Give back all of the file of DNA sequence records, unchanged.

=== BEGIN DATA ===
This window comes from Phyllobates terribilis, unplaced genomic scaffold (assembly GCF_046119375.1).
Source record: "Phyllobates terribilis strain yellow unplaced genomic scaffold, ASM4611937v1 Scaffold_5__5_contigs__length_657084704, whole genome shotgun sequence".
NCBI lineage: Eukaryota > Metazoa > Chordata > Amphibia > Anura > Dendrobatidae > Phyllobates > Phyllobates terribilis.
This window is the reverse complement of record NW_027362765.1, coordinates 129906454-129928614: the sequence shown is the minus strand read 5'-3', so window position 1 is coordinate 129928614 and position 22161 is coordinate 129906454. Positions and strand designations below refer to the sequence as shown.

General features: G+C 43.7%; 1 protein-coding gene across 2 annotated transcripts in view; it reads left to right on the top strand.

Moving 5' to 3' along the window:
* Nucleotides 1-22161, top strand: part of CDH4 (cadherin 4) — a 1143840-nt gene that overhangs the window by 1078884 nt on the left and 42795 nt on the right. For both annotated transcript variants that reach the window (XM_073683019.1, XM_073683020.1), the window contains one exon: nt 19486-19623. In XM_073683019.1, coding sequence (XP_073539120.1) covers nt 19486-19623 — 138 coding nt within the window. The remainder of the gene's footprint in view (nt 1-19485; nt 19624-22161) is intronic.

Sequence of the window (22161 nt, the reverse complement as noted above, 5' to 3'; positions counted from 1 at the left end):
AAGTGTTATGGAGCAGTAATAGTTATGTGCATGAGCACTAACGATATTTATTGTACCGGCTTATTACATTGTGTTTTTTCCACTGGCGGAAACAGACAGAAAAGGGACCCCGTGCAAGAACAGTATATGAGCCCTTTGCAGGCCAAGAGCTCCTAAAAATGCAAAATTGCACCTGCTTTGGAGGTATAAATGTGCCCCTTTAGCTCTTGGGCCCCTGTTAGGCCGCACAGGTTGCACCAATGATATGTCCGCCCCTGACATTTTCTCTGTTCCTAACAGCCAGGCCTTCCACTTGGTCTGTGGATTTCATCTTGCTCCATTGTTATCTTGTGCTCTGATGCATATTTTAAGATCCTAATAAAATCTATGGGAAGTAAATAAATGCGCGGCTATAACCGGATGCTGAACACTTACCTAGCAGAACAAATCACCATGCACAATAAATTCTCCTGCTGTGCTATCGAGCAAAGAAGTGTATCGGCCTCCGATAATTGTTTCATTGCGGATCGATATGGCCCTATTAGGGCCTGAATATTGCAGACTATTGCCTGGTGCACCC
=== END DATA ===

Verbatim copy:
This window comes from Phyllobates terribilis, unplaced genomic scaffold (assembly GCF_046119375.1).
Source record: "Phyllobates terribilis strain yellow unplaced genomic scaffold, ASM4611937v1 Scaffold_5__5_contigs__length_657084704, whole genome shotgun sequence".
NCBI lineage: Eukaryota > Metazoa > Chordata > Amphibia > Anura > Dendrobatidae > Phyllobates > Phyllobates terribilis.
This window is the reverse complement of record NW_027362765.1, coordinates 129906454-129928614: the sequence shown is the minus strand read 5'-3', so window position 1 is coordinate 129928614 and position 22161 is coordinate 129906454. Positions and strand designations below refer to the sequence as shown.

General features: G+C 43.7%; 1 protein-coding gene across 2 annotated transcripts in view; it reads left to right on the top strand.

Moving 5' to 3' along the window:
* Nucleotides 1-22161, top strand: part of CDH4 (cadherin 4) — a 1143840-nt gene that overhangs the window by 1078884 nt on the left and 42795 nt on the right. For both annotated transcript variants that reach the window (XM_073683019.1, XM_073683020.1), the window contains one exon: nt 19486-19623. In XM_073683019.1, coding sequence (XP_073539120.1) covers nt 19486-19623 — 138 coding nt within the window. The remainder of the gene's footprint in view (nt 1-19485; nt 19624-22161) is intronic.

Sequence of the window (22161 nt, the reverse complement as noted above, 5' to 3'; positions counted from 1 at the left end):
AAGTGTTATGGAGCAGTAATAGTTATGTGCATGAGCACTAACGATATTTATTGTACCGGCTTATTACATTGTGTTTTTTCCACTGGCGGAAACAGACAGAAAAGGGACCCCGTGCAAGAACAGTATATGAGCCCTTTGCAGGCCAAGAGCTCCTAAAAATGCAAAATTGCACCTGCTTTGGAGGTATAAATGTGCCCCTTTAGCTCTTGGGCCCCTGTTAGGCCGCACAGGTTGCACCAATGATATGTCCGCCCCTGACATTTTCTCTGTTCCTAACAGCCAGGCCTTCCACTTGGTCTGTGGATTTCATCTTGCTCCATTGTTATCTTGTGCTCTGATGCATATTTTAAGATCCTAATAAAATCTATGGGAAGTAAATAAATGCGCGGCTATAACCGGATGCTGAACACTTACCTAGCAGAACAAATCACCATGCACAATAAATTCTCCTGCTGTGCTATCGAGCAAAGAAGTGTATCGGCCTCCGATAATTGTTTCATTGCGGATCGATATGGCCCTATTAGGGCCTGAATATTGCAGACTATTGCCTGGTGCACCC